Being a Palestinian refugee is not a matter of choice, but working for Palestine is. Millions of Palestinians have found themselves uprooted following the Nakba in 1948 and the 1967 June War. Argentina is one of the countries which now have a Palestinian diaspora community as a result. Displacement and trying to adapt to a new country makes the preservation of culture and heritage very important. The performance of traditional dabke dancing is part of the process of preserving Palestinian identity.
What does dabke mean to Palestinians in the diaspora? For Christian Abu Ghattas, the director of Jabal Al Zaitun, Argentina’s dabke group that explores identity, culture and resistance through dance, performances enable Palestinian refugees to feel more connected with their homeland. The music itself is a powerful expression of this connection.
“Dabke has a different energy that is different from other dance forms,” Abu Ghattas told me. “The dissemination of our folklore and our traditions, the beauty of our music, food, embroidery and everything else about our identity is essential. The resistance of our people is a necessity no matter where we are, because the occupying power is trying to erase everything about Palestine and its people.”
Jabal Al-Zaitun was created in 2018 with help from the Ambassador of Palestine in Buenos Aires, Husni Abdel Wahed, who supported the initiative and gave life to this project from the beginning. As far as the performers are concerned, the synchronised moves and jumps are not just a nice way to dance; there is a very important message behind every dabke step.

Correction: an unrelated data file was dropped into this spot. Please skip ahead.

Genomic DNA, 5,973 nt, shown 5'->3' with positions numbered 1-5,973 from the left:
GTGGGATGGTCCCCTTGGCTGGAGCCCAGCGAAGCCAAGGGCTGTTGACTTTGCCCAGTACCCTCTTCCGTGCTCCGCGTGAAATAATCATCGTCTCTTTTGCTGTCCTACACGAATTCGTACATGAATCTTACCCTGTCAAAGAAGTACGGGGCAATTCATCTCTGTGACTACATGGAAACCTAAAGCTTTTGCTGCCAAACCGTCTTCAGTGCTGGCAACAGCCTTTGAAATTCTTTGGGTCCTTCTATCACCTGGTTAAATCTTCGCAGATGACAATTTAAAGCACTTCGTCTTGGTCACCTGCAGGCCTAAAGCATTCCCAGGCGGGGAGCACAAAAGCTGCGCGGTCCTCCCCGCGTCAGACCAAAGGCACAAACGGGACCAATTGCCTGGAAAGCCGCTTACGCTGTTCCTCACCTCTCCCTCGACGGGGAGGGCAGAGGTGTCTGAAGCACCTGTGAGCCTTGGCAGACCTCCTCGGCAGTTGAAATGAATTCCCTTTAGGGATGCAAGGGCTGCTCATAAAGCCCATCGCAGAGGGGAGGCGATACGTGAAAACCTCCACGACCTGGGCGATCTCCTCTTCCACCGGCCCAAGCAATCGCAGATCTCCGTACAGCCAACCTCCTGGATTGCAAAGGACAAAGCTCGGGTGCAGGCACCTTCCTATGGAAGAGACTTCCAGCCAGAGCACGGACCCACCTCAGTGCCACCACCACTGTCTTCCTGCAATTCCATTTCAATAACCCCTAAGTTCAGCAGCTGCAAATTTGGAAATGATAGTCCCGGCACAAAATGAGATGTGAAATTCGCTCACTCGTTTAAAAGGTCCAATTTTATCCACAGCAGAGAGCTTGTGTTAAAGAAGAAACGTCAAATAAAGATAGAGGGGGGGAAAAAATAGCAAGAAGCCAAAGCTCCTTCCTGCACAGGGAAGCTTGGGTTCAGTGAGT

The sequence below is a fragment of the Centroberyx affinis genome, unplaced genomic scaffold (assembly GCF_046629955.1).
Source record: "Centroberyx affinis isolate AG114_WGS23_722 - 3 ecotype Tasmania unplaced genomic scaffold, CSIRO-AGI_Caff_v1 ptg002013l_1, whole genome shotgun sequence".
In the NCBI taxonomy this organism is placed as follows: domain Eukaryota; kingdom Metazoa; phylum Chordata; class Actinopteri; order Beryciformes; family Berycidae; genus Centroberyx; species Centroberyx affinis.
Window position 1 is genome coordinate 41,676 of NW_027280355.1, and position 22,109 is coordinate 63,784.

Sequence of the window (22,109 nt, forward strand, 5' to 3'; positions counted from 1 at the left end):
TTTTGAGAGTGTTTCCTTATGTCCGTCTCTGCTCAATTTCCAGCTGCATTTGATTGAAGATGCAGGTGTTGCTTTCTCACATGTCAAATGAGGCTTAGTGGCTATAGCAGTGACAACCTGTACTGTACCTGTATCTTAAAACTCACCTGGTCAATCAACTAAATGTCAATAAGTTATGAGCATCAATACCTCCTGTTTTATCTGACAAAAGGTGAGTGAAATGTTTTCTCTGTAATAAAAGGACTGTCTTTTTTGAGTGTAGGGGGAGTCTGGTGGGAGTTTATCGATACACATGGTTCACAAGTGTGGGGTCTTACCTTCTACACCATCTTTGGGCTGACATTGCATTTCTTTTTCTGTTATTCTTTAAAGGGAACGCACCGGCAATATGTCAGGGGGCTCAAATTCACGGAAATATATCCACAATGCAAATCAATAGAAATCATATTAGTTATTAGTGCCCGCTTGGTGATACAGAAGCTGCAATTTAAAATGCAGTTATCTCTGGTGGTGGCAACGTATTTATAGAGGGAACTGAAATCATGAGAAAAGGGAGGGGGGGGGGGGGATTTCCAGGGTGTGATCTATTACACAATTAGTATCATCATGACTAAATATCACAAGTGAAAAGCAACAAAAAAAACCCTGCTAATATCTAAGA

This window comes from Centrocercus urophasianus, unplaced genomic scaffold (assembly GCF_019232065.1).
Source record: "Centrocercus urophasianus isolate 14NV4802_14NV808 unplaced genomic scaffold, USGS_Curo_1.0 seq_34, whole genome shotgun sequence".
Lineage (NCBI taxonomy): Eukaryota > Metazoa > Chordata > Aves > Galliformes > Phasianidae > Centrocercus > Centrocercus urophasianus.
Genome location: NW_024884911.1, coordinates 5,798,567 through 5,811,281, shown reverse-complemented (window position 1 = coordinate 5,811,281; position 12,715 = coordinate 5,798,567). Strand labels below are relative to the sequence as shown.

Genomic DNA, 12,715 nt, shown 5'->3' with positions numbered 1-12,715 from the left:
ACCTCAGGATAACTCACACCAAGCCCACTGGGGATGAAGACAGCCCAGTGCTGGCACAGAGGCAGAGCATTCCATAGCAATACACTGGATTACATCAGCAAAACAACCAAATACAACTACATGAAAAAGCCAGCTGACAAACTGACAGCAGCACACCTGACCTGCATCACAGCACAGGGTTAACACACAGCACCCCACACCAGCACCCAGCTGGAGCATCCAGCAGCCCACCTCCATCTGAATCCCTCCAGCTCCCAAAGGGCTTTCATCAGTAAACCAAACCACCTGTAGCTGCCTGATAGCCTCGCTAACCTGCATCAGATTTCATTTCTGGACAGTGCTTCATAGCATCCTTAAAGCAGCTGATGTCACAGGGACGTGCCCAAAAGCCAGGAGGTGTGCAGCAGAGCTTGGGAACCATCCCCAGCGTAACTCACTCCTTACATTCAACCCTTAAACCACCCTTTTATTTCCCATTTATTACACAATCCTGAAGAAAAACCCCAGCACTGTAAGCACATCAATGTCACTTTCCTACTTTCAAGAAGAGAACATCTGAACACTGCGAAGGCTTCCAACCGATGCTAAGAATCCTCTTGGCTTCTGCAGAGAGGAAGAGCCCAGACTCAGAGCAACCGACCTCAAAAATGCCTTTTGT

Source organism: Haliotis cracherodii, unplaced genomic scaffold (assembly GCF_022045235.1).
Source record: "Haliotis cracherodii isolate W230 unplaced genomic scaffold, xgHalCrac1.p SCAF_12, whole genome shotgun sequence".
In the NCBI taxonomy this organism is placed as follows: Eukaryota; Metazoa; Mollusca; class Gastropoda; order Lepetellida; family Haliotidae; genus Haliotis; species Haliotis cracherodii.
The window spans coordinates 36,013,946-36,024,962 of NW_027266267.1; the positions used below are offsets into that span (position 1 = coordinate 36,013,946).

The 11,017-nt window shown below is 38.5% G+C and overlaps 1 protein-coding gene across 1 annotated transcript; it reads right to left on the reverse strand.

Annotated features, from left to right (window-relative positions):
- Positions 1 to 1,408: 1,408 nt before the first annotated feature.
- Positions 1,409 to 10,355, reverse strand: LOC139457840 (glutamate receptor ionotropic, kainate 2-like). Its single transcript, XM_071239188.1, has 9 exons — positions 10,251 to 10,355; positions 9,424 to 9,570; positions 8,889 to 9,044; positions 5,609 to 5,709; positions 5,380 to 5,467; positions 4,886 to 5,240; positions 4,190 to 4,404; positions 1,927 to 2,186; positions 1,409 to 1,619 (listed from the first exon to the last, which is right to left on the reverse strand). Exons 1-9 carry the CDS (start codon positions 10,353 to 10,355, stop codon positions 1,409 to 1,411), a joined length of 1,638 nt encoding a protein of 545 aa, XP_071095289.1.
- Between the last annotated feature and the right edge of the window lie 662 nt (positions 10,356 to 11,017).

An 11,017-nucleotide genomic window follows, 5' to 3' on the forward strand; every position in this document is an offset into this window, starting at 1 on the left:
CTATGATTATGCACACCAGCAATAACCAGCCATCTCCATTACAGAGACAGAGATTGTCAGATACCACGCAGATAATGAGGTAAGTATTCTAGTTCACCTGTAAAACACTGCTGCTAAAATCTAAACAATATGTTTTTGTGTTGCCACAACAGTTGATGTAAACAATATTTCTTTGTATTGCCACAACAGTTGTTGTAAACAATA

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“Our team is a faithful reflection of Argentine solidarity with our cause,” explained Abu Ghattas. “The membership of Jabal Al-Zaitun is made up of citizens of Palestinian heritage and other Argentines who have adopted our culture and cause as their own. Their efforts make us proud of our Palestinian origins.”
Dabke is much more than cultural expression, though. It expresses the language of shared suffering, while delivering a message that Palestinian culture, resistance and existence remains vibrant. The main objective of Jabal Al-Zaitun is to spread Palestinian culture to every corner of Argentina and the rest of South America through dabke and the costumes worn by the dancers, every item of which reflects the history of the land region and its people.
Dabke in preserving Palestinian culture in Argentina [Christian Abu Ghattas]
“Dabke is our way of rejecting the occupation and seizure of Palestinian land by Israel,” said Abu Ghattas. “The Israeli authorities violate international laws and conventions, including our legitimate right of return, by building illegal settlements on our land. The occupation also tries to steal our culture, claiming that Palestinian food, music, traditional songs and embroidered clothes are Israeli in origin.”
Argentina has a small Palestinian community within its large Arab community. The majority of Palestinian immigrants live in Buenos Aires. “Our community in Argentina might be small but it is very active. They work tirelessly to spread the Palestinian cause through human rights organisations and political groups that have an effect on Argentine civil society.”
Argentina recognised the State of Palestine on the 1967 Green (1949 Armistice) Line eleven years ago. The government acknowledged that Palestine is a “free and independent state” just days after neighbouring Brazil made the same announcement in 2010. The Palestinian community in Argentina commemorates this decision on 6 December every year.
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Concluding our conversation, Christian Abu Ghattas confirmed that his organisation and its dabke dancers are determined to deliver the message to the people of Argentina and South America that Palestinians cannot and will not forget their culture and heritage.
“We have Palestinian blood, pride and dignity, so we have to work to protect it. We need to spread our traditions, music, dance, history, culture and clothes despite the negative propaganda against us. I want to see my homeland free so that I can go to my grandfather’s land in Beit Jala one day.”